Quotation from "A Song of Despair"

The Song of Despair, a poem by Pablo Neruda

Today we have our last poem from our July spotlight poet, Pablo Neruda. I couldn’t leave you without the “Song of Despair” that comes after the 20 love poems. Don’t forget to check The Lois Level for our other entries!

As always, my response is below, but read the poem and formulate your own response before you let my ideas muck up your brain!

The Song of Despair
The memory of you emerges from the night around me.
The river mingles its stubborn lament with the sea.
Deserted like the wharves at dawn.
It is the hour of departure, oh deserted one!
Cold flower heads are raining over my heart.
Oh pit of debris, fierce cave of the shipwrecked.
In you the wars and the flights accumulated.
From you the wings of the song birds rose.
You swallowed everything, like distance.
Like the sea, like time. In you everything sank!
It was the happy hour of the assault and the kiss.
The hour of the spell that blazed like a lighthouse.
Pilot's dread, fury of a blind diver,
turbulent drunkenness of love, in you everything sank!
I made the wall of shadow draw back,
beyond desire and act, I walked on.
In the childhood of mist my soul, winged and wounded.
Lost discoverer, in you everything sank!
You girdled sorrow, you clung to desire,
sadness stunned you, in you everything sank!
I made the wall of shadow draw back,
beyond desire and act, I walked on.
Oh flesh, my own flesh, woman whom I loved and lost,
I summon you in the moist hour, I raise my song to you.
Like a jar you housed the infinite tenderness,
and the infinite oblivion shattered you like a jar.
There was the black solitude of the islands,
and there, woman of love, your arms took me in.
There were thirst and hunger, and you were the fruit.
There were grief and the ruins, and you were the miracle.
Ah woman, I do not know how you could contain me
in the earth of your soul, in the cross of your arms!
How terrible and brief was my desire of you!
How difficult and drunken, how tensed and avid.
Cemetery of kisses, there is still fire in your tombs,
still the fruited boughs burn, pecked at by birds.
Oh the bitten mouth, oh the kissed limbs,
oh the hungering teeth, oh the entwined bodies.
Oh the mad coupling of hope and force
in which we merged and despaired.
And the tenderness, light as water and as flour.
And the word scarcely begun on the lips.
This was my destiny and in it was the voyage of my longing,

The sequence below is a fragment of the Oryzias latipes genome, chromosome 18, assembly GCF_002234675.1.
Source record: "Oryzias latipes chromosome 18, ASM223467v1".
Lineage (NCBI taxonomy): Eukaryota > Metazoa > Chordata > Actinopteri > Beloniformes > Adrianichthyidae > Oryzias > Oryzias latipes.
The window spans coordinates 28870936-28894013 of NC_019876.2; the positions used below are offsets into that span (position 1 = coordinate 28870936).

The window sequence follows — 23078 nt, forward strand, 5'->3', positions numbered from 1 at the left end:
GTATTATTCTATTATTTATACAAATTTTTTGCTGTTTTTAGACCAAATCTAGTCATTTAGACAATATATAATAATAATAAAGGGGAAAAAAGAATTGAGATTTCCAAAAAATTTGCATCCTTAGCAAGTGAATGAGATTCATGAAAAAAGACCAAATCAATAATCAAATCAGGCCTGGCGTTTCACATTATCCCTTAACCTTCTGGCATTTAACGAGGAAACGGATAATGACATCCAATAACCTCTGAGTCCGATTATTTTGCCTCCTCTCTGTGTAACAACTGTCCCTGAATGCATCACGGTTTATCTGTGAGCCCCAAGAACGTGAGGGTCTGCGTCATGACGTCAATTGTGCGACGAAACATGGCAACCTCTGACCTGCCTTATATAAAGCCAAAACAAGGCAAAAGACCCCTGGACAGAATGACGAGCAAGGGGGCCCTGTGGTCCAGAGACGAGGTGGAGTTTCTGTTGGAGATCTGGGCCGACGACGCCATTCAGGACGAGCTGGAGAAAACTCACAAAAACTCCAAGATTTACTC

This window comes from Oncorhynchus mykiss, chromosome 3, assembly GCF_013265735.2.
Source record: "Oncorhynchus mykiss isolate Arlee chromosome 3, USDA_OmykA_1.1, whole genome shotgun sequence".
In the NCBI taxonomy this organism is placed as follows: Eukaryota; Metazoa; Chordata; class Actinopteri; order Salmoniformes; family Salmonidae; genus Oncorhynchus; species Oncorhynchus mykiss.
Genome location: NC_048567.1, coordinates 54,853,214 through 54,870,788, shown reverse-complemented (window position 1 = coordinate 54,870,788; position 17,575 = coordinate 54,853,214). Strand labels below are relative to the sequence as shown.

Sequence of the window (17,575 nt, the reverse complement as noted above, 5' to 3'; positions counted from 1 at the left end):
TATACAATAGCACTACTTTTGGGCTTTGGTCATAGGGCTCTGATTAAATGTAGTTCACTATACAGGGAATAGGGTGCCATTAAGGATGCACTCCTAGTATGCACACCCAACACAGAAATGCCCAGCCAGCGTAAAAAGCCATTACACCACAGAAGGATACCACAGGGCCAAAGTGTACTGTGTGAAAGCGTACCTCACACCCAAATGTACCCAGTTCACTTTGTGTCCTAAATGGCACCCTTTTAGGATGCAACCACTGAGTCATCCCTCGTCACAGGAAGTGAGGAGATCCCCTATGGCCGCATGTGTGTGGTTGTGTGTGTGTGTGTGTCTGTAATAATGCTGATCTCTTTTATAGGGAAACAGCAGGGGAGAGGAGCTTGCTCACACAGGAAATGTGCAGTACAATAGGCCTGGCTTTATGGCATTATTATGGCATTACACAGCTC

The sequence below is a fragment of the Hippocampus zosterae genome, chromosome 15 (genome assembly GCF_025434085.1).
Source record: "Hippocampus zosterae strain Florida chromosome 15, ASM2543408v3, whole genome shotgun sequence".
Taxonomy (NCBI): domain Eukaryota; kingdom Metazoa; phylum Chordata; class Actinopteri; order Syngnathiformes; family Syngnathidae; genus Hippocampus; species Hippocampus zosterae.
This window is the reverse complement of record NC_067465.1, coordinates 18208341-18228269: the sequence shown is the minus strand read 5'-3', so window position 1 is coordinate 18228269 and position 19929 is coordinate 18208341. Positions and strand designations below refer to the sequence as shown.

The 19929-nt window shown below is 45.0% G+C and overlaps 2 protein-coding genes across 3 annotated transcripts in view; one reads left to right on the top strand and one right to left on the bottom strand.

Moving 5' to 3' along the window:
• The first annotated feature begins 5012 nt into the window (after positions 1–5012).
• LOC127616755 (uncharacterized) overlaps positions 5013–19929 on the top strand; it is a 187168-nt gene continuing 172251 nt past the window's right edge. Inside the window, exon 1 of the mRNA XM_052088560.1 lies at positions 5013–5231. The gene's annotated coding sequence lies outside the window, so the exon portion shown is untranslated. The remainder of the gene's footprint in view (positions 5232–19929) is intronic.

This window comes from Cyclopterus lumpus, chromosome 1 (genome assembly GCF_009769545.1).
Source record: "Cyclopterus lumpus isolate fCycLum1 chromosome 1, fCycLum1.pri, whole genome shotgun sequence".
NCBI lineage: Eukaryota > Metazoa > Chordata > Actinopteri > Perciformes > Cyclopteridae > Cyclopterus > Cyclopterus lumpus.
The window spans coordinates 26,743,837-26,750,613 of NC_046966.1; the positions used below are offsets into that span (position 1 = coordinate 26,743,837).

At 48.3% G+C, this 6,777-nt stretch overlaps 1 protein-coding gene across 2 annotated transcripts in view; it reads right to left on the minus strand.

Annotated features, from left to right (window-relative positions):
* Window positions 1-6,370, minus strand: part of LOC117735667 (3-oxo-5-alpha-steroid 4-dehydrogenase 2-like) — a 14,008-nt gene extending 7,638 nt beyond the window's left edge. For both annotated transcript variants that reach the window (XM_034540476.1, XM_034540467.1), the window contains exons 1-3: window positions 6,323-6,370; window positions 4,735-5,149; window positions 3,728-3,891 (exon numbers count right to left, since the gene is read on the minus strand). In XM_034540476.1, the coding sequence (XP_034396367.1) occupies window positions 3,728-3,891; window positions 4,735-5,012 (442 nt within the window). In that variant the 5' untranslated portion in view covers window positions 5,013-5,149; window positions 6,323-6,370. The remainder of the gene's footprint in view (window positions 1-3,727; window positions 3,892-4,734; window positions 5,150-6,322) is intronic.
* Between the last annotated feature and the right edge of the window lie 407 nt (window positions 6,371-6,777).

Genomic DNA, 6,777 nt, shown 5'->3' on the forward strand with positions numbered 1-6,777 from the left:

and in it my longing fell, in you everything sank!
Oh pit of debris, everything fell into you,
what sorrow did you not express, in what sorrow are you 
not drowned!
From billow to billow you still called and sang.
Standing like a sailor in the prow of a vessel.
You still flowered in songs, you still broke in currents.
Oh pit of debris, open and bitter well.
Pale blind diver, luckless slinger,
lost discoverer, in you everything sank!
It is the hour of departure, the hard cold hour 
which the night fastens to all the timetables.
The rustling belt of the sea girdles the shore.
Cold stars heave up, black birds migrate.
Deserted like the wharves at dawn.
Only the tremulous shadow twists in my hands.
Or farther than everything. Oh farther than everything.
It is the hour of departure. Oh abandoned one!

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Response to “A Song of Despair”

“A Song of Despair” is longer than the poems I usually select for this column, and I could certainly write much more than you would ever want to read about it. But since you aren’t reading this for school (and if you are, stop reading my response right now and go back to the poem), I’m going to keep it short.

I really like the way Neruda weaves sea imagery, which is a favorite of mine, in with his lament about being alone. The sea, like all of nature, doesn’t care. It doesn’t mourn, it doesn’t lament. It just goes on, following the routine set by forces that are literally beyond the control of anything on this earth.

Don’t forget though, that for all of its appearances of being a living thing, it isn’t.

The speaker of this poem claims to be in great pain, at the mercy of the callousness of the woman who has left him in the throes of great feeling. But is his feeling love? Or is it passion?

Is it sustainable, or is it a wave that is exciting while it lasts but short lived? A wave that rapidly spends its energy on the shore before disappearing back into the sea?

When you read this poem carefully, you will quickly see that the speaker is not the one that has left this relationship; he (?) has left.

Also, he assumes that his lover has been left in pain, that she cannot possibly feel as he seems to, which is to lament the passing of his passion, but also to assume its inevitability.

If nothing else, this poem helps me see something about relationships that I never understood before.

Agree? Think I’m nuts? Comment below!

If you like “A Song of Despair”

More of Neruda’s Poems

Leaning into the Afternoons”

“We Have Lost Even”

“All is Forgotten, Nothing is Lost”